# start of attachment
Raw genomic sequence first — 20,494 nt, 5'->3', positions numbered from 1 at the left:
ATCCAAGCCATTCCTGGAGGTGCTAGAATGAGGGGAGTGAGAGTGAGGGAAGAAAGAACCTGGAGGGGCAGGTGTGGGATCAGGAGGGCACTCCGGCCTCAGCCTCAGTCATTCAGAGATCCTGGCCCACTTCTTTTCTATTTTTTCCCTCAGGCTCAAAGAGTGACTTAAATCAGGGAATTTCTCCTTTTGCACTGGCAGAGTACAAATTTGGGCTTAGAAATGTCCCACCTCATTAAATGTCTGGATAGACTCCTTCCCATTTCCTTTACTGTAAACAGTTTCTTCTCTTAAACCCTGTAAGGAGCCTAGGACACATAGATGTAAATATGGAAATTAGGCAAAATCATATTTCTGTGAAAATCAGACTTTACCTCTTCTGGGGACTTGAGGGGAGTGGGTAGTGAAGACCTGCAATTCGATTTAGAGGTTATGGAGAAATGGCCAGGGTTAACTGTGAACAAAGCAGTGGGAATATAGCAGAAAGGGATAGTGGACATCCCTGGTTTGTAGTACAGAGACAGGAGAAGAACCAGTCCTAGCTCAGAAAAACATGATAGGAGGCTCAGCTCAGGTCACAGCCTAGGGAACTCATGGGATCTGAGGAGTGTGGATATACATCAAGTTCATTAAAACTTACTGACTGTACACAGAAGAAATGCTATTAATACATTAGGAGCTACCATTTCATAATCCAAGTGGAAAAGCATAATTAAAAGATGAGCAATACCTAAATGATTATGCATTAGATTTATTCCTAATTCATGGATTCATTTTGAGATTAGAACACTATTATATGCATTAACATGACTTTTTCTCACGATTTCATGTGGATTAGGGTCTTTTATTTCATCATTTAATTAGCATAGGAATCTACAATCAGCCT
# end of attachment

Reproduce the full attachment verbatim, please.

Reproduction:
Raw genomic sequence first — 20,494 nt, 5'->3', positions numbered from 1 at the left:
ATCCAAGCCATTCCTGGAGGTGCTAGAATGAGGGGAGTGAGAGTGAGGGAAGAAAGAACCTGGAGGGGCAGGTGTGGGATCAGGAGGGCACTCCGGCCTCAGCCTCAGTCATTCAGAGATCCTGGCCCACTTCTTTTCTATTTTTTCCCTCAGGCTCAAAGAGTGACTTAAATCAGGGAATTTCTCCTTTTGCACTGGCAGAGTACAAATTTGGGCTTAGAAATGTCCCACCTCATTAAATGTCTGGATAGACTCCTTCCCATTTCCTTTACTGTAAACAGTTTCTTCTCTTAAACCCTGTAAGGAGCCTAGGACACATAGATGTAAATATGGAAATTAGGCAAAATCATATTTCTGTGAAAATCAGACTTTACCTCTTCTGGGGACTTGAGGGGAGTGGGTAGTGAAGACCTGCAATTCGATTTAGAGGTTATGGAGAAATGGCCAGGGTTAACTGTGAACAAAGCAGTGGGAATATAGCAGAAAGGGATAGTGGACATCCCTGGTTTGTAGTACAGAGACAGGAGAAGAACCAGTCCTAGCTCAGAAAAACATGATAGGAGGCTCAGCTCAGGTCACAGCCTAGGGAACTCATGGGATCTGAGGAGTGTGGATATACATCAAGTTCATTAAAACTTACTGACTGTACACAGAAGAAATGCTATTAATACATTAGGAGCTACCATTTCATAATCCAAGTGGAAAAGCATAATTAAAAGATGAGCAATACCTAAATGATTATGCATTAGATTTATTCCTAATTCATGGATTCATTTTGAGATTAGAACACTATTATATGCATTAACATGACTTTTTCTCACGATTTCATGTGGATTAGGGTCTTTTATTTCATCATTTAATTAGCATAGGAATCTACAATCAGCCT